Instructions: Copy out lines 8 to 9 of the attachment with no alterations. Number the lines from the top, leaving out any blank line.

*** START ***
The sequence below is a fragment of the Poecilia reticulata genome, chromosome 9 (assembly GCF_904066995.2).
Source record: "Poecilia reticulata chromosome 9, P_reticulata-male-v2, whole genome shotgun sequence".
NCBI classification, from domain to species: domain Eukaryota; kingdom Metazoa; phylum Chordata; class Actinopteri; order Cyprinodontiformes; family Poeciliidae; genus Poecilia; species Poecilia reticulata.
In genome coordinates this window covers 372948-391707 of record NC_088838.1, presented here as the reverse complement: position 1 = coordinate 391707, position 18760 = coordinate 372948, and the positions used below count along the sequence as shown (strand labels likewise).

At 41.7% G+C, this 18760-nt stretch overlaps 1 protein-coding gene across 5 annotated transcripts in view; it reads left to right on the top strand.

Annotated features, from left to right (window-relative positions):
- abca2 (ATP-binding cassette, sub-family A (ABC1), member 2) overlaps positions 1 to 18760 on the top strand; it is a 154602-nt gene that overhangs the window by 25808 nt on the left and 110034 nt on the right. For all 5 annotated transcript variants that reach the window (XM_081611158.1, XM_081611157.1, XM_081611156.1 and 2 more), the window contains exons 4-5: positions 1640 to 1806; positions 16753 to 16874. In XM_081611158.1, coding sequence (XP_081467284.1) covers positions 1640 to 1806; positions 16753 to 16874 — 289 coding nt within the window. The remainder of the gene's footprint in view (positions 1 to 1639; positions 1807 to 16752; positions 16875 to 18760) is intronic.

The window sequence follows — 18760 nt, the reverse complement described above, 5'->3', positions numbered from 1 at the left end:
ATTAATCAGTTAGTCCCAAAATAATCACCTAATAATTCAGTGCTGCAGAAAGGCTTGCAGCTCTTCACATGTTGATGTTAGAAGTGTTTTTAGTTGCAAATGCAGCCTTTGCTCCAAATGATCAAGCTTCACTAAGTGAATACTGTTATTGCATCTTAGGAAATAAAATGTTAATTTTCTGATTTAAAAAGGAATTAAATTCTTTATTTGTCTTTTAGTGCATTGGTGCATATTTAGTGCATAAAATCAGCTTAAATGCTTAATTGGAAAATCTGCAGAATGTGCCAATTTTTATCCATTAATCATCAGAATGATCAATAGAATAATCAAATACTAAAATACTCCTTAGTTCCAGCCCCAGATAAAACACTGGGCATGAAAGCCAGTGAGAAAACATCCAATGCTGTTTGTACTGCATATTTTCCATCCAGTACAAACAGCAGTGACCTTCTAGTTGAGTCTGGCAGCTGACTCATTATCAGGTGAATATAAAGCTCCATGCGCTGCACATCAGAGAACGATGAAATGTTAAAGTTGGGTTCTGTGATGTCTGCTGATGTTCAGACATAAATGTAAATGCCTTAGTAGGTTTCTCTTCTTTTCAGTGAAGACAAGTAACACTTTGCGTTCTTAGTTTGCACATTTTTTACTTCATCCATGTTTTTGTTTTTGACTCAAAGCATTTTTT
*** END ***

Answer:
The window sequence follows — 18760 nt, the reverse complement described above, 5'->3', positions numbered from 1 at the left end:
ATTAATCAGTTAGTCCCAAAATAATCACCTAATAATTCAGTGCTGCAGAAAGGCTTGCAGCTCTTCACATGTTGATGTTAGAAGTGTTTTTAGTTGCAAATGCAGCCTTTGCTCCAAATGATCAAGCTTCACTAAGTGAATACTGTTATTGCATCTTAGGAAATAAAATGTTAATTTTCTGATTTAAAAAGGAATTAAATTCTTTATTTGTCTTTTAGTGCATTGGTGCATATTTAGTGCATAAAATCAGCTTAAATGCTTAATTGGAAAATCTGCAGAATGTGCCAATTTTTATCCATTAATCATCAGAATGATCAATAGAATAATCAAATACTAAAATACTCCTTAGTTCCAGCCCCAGATAAAACACTGGGCATGAAAGCCAGTGAGAAAACATCCAATGCTGTTTGTACTGCATATTTTCCATCCAGTACAAACAGCAGTGACCTTCTAGTTGAGTCTGGCAGCTGACTCATTATCAGGTGAATATAAAGCTCCATGCGCTGCACATCAGAGAACGATGAAATGTTAAAGTTGGGTTCTGTGATGTCTGCTGATGTTCAGACATAAATGTAAATGCCTTAGTAGGTTTCTCTTCTTTTCAGTGAAGACAAGTAACACTTTGCGTTCTTAGTTTGCACATTTTTTACTTCATCCATGTTTTTGTTTTTGACTCAAAGCATTTTTT